You’ll explore the untouched rain forest that the Kuku Yalanji people have inhabited for 50,000 years, meet with a member of the community at Kuyu Kuyu (Cooya Beach) for an educational experience that includes spear-throwing and learning about edible plants, take part in a painting class, learn about First Nations storytelling and art, and (maybe) encounter crocodiles on a mangrove cruise before walking under canopies in Mossman Gorge. With less time spent on transfers and hotel hopping, you’ll have more to really learn about how the native inhabitants live in harmony with the local environment—a valuable lesson to take home.
Intrepid has also just announced several tangible ways it’s focusing on decarbonizing its tours, removing flights of 90 minutes or fewer from its top 50 tours by the end of 2022, increasing the number of walking and cycling trips, and trialing electric vehicles for transfers in several destinations.
Make it a reality: Intrepid’s five-day Australia Retreat: Queensland Daintree starts at $1,440.
Rewild tracts of Caledonian forest
Highlights: Witness nature in all its undisturbed glory.
How it gives back: Guests learn the benefits of rewilding and help rebuild the natural world from the soil up.
Scotland is going big on rewilding. Across the country, nature is being left to its own devices, with forests, wetlands, and peatlands regenerating with minimal human intervention, while wild animals have been allowed to roam uninterrupted. The nationwide effort is being coordinated by umbrella agencies the Scottish Rewilding Alliance and Scotland: The Big Picture. The latter’s tourism arm, Rewilding Retreats, offers a selection of trips in singular locations; think ancient Caledonian forests where aspen and birch turn an autumnal golden, or a Victorian manor house set in Alladale Estate’s 23,000-acre, nature-filled reserve. At the latter, guests “get a firsthand experience of what rewilding at scale looks like” and can “experience what natural beauty is still left, and how much we can add to that for future generations,” Alladale’s general manager Pieter-Paul Groenhuijsen says. Guests can also donate through the site’s charity partner the European Nature Trust, and bookings directly support the operational costs of rewilding efforts.
Make it a reality:Six nights at Alladale via Rewilding Retreats costs about $2,974.
Help herd reindeer with a Sami family in Norway
Highlights: Disconnect from the internet and connect with the locals.
How it gives back: Tours are run by Indigenous communities and benefit the local population.
There are no roads where you’ll be going on the Visit Natives reindeer herding experience in northern Norway—and you won’t need roads anyway. Instead, you’ll get around this Wi-Fi-free, off-grid Arctic wilderness on a wooden sled pulled by a snowmobile. Beneath skies often alive with the northern lights, you’ll learn about Sami culture, feed and herd reindeer, spend evenings preparing and enjoying traditional food, and witness yoik singing in a lavvu tent.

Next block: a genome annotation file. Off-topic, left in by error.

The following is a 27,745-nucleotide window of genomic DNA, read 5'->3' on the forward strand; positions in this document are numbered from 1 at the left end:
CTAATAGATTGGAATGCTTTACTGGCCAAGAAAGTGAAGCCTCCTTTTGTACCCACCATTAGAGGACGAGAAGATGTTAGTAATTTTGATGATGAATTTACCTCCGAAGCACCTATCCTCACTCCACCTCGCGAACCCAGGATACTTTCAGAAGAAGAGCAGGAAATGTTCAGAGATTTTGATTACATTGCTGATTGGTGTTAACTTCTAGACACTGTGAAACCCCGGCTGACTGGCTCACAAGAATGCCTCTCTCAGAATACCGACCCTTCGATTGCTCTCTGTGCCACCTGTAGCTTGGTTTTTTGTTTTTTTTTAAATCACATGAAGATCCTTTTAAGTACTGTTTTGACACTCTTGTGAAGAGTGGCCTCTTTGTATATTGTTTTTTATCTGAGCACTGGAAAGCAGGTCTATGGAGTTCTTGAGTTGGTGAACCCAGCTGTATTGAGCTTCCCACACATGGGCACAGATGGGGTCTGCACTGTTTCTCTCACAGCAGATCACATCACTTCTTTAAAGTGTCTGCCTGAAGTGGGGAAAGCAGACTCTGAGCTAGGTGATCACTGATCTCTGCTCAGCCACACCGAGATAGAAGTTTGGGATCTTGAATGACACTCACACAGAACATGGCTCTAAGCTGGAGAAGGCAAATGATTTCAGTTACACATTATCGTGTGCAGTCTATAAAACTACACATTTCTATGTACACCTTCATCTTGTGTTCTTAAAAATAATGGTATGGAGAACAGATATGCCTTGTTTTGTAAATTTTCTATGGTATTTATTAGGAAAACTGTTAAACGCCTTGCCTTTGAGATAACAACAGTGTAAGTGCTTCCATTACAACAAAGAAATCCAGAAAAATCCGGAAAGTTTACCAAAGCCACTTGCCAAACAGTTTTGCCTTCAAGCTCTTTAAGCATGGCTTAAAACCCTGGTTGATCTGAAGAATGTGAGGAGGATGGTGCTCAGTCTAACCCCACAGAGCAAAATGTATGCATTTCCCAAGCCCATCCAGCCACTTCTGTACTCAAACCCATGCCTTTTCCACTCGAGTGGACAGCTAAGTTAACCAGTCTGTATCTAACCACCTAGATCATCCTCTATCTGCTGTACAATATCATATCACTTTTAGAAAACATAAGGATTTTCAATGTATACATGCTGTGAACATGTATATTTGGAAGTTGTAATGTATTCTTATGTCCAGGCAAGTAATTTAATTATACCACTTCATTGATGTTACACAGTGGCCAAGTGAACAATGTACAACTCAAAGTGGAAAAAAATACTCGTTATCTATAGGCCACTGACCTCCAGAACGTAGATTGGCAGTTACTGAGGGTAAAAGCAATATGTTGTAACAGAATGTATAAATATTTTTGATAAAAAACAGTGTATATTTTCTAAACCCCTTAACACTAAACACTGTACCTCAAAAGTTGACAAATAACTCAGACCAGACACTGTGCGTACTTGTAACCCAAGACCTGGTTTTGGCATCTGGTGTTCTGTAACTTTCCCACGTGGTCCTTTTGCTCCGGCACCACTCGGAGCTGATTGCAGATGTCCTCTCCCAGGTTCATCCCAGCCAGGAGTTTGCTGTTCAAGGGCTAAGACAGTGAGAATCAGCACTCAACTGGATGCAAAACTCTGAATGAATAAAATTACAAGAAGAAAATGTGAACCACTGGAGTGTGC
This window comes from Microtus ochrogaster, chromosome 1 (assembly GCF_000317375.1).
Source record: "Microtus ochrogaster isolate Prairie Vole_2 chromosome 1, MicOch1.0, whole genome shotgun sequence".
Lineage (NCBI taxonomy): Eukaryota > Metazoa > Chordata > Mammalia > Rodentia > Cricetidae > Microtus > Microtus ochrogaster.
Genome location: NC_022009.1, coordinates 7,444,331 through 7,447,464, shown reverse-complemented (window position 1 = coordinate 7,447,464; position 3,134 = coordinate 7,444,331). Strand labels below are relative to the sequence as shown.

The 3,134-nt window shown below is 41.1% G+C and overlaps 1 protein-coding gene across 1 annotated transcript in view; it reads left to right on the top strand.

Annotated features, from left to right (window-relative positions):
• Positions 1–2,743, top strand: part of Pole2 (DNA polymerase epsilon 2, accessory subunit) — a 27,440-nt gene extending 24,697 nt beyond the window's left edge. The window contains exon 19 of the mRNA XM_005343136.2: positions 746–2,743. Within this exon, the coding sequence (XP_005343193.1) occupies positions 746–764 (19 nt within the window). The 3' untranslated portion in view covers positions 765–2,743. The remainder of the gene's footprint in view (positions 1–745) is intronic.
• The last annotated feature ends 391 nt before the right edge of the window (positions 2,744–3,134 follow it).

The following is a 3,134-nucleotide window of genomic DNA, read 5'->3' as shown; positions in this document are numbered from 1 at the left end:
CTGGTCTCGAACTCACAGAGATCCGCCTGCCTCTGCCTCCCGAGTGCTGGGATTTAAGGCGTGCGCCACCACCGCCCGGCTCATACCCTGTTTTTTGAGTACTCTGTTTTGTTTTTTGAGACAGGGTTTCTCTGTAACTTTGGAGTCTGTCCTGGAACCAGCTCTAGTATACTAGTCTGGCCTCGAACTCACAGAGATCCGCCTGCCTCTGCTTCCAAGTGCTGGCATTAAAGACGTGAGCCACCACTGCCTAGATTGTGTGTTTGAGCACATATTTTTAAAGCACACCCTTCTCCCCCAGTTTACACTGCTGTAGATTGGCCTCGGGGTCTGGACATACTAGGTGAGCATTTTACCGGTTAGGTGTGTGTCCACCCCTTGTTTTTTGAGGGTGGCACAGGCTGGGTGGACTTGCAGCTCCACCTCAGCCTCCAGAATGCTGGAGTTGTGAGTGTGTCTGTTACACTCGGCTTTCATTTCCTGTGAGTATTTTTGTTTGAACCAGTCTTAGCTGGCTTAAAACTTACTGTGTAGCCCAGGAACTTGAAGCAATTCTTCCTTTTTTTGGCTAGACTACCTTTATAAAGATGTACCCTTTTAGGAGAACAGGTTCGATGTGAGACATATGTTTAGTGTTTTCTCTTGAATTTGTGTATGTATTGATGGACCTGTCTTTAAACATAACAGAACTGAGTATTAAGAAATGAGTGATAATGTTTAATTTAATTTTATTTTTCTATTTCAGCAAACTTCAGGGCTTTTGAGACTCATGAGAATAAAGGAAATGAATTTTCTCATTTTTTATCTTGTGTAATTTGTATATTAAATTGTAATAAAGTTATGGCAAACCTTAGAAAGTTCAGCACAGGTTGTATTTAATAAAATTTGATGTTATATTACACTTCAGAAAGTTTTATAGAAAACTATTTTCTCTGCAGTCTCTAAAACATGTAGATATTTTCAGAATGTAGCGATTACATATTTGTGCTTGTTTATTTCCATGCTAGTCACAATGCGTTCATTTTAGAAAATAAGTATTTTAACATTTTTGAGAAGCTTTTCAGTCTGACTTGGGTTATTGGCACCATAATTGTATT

Visit Natives is founded on three core principles: tourism that benefits Indigenous populations, preserves their cultures, and promotes sustainable travel. All tours and expeditions are designed and run by Indigenous people themselves, which means that visitors are welcomed by the broader community as much as their hosts, the company says. In addition to tourism support, the company also funds community projects. In Tanzania, it’s helping fund free healthcare for the Maasai and Hadzabe populations and is planning to provide water pumps. In Norway, it’s looking for a similar social project among the Sami to support.
Make it a reality: Visit Natives’ Sami and reindeer winter experience starts at $2,590 for a four-day trip. Sami families welcome visitors from December to March, with homestays taking place between Thursday and Sunday. The company offers trips in the spring and summer too.
Explore First Nations culture in British Columbia’s Haida Gwaii
Highlights: Understand First Nations cultures and explore untouched wilderness.
How it gives back: Maple Leaf Adventures is an ecofocused company dedicated to preserving local environments and traditions.
Maple Leaf Adventures offers a wild yacht-based heli-skiing trip to scratch the bucket-list itch, but if you’re seeking something more grounded and yet equally epic, you can’t beat its Haida Gwaii itineraries. On the eight-day trips, small catamarans with just a dozen cabins sail among the archipelago, formerly known as Queen Charlotte Islands, passing remote beaches and old growth rain forests. You’ll get to immerse yourself in Haida culture past and present, hear stories of the Guardian Watchmen who protect the village sites, and explore memorial poles and the remains of big houses.
The company has a strong commitment to ecotourism. Groups are limited in size and leave no trace. Agreements with coastal First Nations groups ensure that traditional territory is recognized, local guides are used, and a percentage of revenue is retained in local communities. The company supports research organizations and dedicates time to conservation and education; in 2020 and 2021 during the pandemic, members of the organization were involved in a massive coastal cleanup operation which removed tons of nets and lines that could have entangled humpback whales.
Make it a reality: The seven-night itinerary is priced from $8,030. Dates for 2022 and 2023 are listed on the website.
Confront climate change in northern Canada
Highlights: Wake from an igloo you built yourself to take snow samples where polar bears roam.